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I just spent a week in Bengaluru working with partners on a high level leadership program for an international company. Having never been to India, I was in learning/new experiences mode from the moment I got in my cab from the Bengaluru airport to the hotel and realized my driver wasn’t wearing shoes.

Like Marge Simpson said when she saw an indoor street sign at a restaurant, “Whatever!

a person in a car

It was a super fruitful three day program. The leaders from all over India had a crash course in having difficult conversations, building trust and aligning their work with their values. I learned how well our humorous, interactive style at Boom Chicago for Business gelled with the more academic teachings of this Indian-based team. But for me the biggest learning came during the cab ride from the training venue back to the hotel.

Because of Bengaluru’s infamous traffic, the ten minute jaunt to the session became a tedious 45 to 60 minute journey on the way back. Sitting in the middle lane of a three lane road and going nowhere, my host suggested, “Should we get out and walk?” His colleague and I quickly agreed. But as I waited for the cab to pull over to either the right or left curb, they both opened the door and jumped out into the CRAZIEST STREET SCENE I HAVE EVER WITNESSED. Quickly reading the writing on the wall, I jumped out too.

Immediately I was surrounded with a swarming sea of sounds, vehicles and people. Motorcycles and motorized tuk-tuks weaved between slow-moving cars and buses, and they were all honking their horns in what seemed more like an angry mating call than an actual request for someone to move. Dodging between it all were bikes and pedestrians dressed in a stunning mix of suits, sandals, colorful sari, shorts, and jeans. On either side of the road was something I got used to seeing there: sidewalks that weren’t quite finished. Each was part red sand, part chunks of concrete and cinderblock, part piles of oddly-shaped metal and 100% useless for walking. Like the old expression, “My way or the highway,” our path was “Highway or terrify-way.” No? “Highway or death-defy-way”? No? I’ll keep working on it.

My mind took me back to the first time, back in 1994, that I went to a sauna in Amsterdam. A good female friend invited a male friend of mine (whom she was dating), and me. We were to join her and a friend of hers to whom I may or may not* have been attracted. We said yes.

Now, I knew that the sauna would be a co-ed situation. And yes, this ran in direct contrast to my American upbringing where bloody violence is fun cinematic entertainment for the whole family, but nudity is to be avoided at all costs. But I figured a mix of towels and darkness would allow my red-white-and-blue sense of shame to survive. What I didn’t realize was that the changing room was also co-ed. So when we walked in and the two women starting taking off their clothes like it was an 80’s sex comedy, my brain had to deal with the situation and had to do so quickly. I had two choices:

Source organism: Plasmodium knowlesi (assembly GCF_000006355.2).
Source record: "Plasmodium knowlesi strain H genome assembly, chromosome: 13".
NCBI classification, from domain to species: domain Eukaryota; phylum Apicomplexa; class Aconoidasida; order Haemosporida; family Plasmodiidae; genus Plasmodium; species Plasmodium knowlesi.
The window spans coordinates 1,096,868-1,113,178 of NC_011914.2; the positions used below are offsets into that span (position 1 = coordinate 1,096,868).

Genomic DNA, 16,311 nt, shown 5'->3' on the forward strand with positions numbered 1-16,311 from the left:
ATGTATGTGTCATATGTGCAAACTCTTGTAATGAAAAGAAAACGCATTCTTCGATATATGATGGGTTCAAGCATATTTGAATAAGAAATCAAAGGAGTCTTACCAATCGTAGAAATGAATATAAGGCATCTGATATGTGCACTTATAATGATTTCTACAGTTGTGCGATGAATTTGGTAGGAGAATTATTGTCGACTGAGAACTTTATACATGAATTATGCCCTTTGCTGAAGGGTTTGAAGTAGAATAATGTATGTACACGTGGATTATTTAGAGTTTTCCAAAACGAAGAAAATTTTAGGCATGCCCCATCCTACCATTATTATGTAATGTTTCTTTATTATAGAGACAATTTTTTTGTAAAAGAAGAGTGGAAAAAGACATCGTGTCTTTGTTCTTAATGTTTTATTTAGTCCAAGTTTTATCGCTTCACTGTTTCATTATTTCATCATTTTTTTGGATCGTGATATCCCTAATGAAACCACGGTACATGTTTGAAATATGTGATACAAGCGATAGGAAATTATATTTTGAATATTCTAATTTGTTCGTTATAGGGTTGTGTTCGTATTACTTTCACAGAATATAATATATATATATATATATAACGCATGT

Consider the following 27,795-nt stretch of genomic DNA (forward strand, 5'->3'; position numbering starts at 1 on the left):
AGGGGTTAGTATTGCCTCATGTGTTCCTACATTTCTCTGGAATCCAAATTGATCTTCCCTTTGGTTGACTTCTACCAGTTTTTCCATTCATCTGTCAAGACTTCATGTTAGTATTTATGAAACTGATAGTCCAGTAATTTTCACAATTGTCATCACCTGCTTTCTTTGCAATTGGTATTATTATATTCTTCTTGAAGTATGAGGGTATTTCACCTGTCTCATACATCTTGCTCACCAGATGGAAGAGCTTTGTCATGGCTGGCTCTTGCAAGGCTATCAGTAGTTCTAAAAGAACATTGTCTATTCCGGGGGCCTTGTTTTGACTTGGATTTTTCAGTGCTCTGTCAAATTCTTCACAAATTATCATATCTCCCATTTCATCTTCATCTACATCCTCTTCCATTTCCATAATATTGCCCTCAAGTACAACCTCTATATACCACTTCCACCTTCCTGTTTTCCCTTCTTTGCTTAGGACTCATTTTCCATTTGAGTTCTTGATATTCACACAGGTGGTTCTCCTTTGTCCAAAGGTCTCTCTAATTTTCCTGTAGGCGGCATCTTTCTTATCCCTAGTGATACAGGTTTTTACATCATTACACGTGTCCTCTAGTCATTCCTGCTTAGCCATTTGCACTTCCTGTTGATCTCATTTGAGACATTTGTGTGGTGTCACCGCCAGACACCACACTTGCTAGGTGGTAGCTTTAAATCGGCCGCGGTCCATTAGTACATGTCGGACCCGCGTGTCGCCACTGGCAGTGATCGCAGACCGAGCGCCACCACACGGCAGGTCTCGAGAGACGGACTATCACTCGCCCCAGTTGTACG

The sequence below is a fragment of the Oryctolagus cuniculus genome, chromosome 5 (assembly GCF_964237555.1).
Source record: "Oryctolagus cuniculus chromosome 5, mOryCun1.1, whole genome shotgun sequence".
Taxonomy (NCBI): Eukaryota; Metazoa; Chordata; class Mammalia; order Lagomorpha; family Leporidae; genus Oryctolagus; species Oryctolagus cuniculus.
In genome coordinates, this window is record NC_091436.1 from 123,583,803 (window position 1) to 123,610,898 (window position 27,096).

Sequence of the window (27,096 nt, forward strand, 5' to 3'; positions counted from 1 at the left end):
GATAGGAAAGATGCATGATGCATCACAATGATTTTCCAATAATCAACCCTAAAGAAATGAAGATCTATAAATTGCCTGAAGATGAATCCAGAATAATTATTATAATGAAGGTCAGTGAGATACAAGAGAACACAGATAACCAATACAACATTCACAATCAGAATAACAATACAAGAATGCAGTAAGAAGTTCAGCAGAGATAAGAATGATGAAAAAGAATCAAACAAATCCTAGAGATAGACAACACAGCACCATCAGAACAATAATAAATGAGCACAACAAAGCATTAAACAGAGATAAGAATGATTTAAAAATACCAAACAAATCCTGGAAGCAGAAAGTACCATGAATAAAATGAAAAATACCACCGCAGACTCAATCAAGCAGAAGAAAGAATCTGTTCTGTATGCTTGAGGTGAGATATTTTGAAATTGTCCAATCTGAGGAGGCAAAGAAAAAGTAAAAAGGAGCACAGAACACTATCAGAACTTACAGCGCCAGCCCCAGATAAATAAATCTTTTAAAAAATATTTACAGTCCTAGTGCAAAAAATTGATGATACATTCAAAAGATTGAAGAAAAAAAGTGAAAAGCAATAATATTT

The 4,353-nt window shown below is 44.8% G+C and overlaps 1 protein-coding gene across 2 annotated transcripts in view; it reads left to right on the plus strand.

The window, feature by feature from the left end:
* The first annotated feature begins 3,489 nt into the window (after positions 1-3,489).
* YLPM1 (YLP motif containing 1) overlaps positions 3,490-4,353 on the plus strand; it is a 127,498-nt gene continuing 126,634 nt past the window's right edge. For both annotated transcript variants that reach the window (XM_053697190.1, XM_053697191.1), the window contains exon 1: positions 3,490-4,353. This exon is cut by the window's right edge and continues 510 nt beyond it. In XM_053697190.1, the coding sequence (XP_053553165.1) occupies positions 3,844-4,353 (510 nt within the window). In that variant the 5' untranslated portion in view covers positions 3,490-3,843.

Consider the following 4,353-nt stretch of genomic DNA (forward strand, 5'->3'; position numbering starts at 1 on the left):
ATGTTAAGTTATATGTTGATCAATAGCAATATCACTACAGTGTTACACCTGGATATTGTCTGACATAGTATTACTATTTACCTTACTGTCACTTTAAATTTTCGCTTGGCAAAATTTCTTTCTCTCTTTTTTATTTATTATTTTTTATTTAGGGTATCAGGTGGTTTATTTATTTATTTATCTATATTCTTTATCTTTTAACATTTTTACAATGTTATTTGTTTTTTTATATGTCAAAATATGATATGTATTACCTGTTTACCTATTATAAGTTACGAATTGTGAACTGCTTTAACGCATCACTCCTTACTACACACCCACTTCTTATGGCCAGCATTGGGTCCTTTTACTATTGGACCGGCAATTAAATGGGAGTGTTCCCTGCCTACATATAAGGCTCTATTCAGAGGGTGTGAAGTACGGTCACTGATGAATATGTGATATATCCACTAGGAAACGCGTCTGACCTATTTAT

1. Freak out.
  2. Decide that since everyone else was 100% cool with the situation, maybe the situation was actually 100% cool.

I went with (2) and went with the flow. Acting like it was something I did every day of the week, I got naked in front of my good female friend and her good friend slash my friendly acquaintance. I acted like it was normal until it became normal. And for me, the rest is sauna history. I now sauna every time I can, and it’s always 100% cool. I mean. Except that it’s really like 90 degrees in the actual sauna part of the sauna.

Cut back to the busy streets of Bengaluru, 2019. Looking in front of me, my host was gently guiding a motorcycle with his hand as one would guide a wayward child on a tricycle. Behind me his colleague was fully immersed in a phone call even as she made life and death decisions involving millimeters. And she was in heels. Both were 100% cool with it.

So I went with the flow, and acted like this too was normal. And it was awesome, exciting, perhaps a bit more dangerous that I would order in a restaurant, but definitely not as dangerous as, say, trying to sneak into Porky’s in the classic 80’s sex comedy of the same name.

Now sure, you can’t go with the flow if your gut tells you the flow is flowing somewhere malicious or mean or dishonest. That’s called mob rule, and if you want to see it in action, check out the Joker movie. Or go to a Trump rally.

But if your gut is worried about embarrassment or failure or even danger that only you, the inexperienced person, is worried about, I suggest you take off your clothes and jump out of that cab. You’ll be pleasantly surprised how normal new experiences can be if you just treat them like they feel normal from the start.

When is the last time you told your gut to shut up and deal with it when you did something fun, exciting or slightly risky? How did it turn out? Let me know!

Pep Rosenfeld

PepPep Rosenfeld

As Director of Creative Content, Pep does it all: He’s a high level event host & facilitator, writer, stand-up comedian, public speaker, coach, and developer of innovative corporate programs. A co-founder of Boom Chicago, Pep’s passion is using comedy to make hard-to-communicate messages land and stick, as featured In his 2012 TED talk, ‘Fight, Flight or Make Your Opponent Laugh.’ Pep hosts events like TEDx Amsterdam, The Next Web Conference, The Nordic Business Forum, and the Spin Awards to rave reviews, and he was nominated for an Emmy for his writing on America’s long-running television show, Saturday Night Live.